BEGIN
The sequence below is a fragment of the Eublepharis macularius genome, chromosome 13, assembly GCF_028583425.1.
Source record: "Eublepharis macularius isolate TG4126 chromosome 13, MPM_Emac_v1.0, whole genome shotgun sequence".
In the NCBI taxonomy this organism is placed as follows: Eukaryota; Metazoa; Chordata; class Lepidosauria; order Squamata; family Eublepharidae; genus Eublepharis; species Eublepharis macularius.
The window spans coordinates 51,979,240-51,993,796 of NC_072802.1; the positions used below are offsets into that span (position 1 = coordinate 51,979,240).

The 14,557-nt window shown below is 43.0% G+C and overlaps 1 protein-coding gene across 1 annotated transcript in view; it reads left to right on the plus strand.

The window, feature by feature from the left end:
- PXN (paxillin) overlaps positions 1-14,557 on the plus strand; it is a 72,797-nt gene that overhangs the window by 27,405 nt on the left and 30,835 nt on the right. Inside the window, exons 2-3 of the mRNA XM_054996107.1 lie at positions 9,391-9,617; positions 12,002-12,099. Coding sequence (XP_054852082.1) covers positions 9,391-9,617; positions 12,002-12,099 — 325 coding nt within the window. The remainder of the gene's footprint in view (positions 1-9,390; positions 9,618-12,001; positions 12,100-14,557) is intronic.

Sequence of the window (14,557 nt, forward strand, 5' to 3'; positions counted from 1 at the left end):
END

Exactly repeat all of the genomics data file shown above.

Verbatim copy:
The sequence below is a fragment of the Eublepharis macularius genome, chromosome 13, assembly GCF_028583425.1.
Source record: "Eublepharis macularius isolate TG4126 chromosome 13, MPM_Emac_v1.0, whole genome shotgun sequence".
In the NCBI taxonomy this organism is placed as follows: Eukaryota; Metazoa; Chordata; class Lepidosauria; order Squamata; family Eublepharidae; genus Eublepharis; species Eublepharis macularius.
The window spans coordinates 51,979,240-51,993,796 of NC_072802.1; the positions used below are offsets into that span (position 1 = coordinate 51,979,240).

The 14,557-nt window shown below is 43.0% G+C and overlaps 1 protein-coding gene across 1 annotated transcript in view; it reads left to right on the plus strand.

The window, feature by feature from the left end:
- PXN (paxillin) overlaps positions 1-14,557 on the plus strand; it is a 72,797-nt gene that overhangs the window by 27,405 nt on the left and 30,835 nt on the right. Inside the window, exons 2-3 of the mRNA XM_054996107.1 lie at positions 9,391-9,617; positions 12,002-12,099. Coding sequence (XP_054852082.1) covers positions 9,391-9,617; positions 12,002-12,099 — 325 coding nt within the window. The remainder of the gene's footprint in view (positions 1-9,390; positions 9,618-12,001; positions 12,100-14,557) is intronic.

Sequence of the window (14,557 nt, forward strand, 5' to 3'; positions counted from 1 at the left end):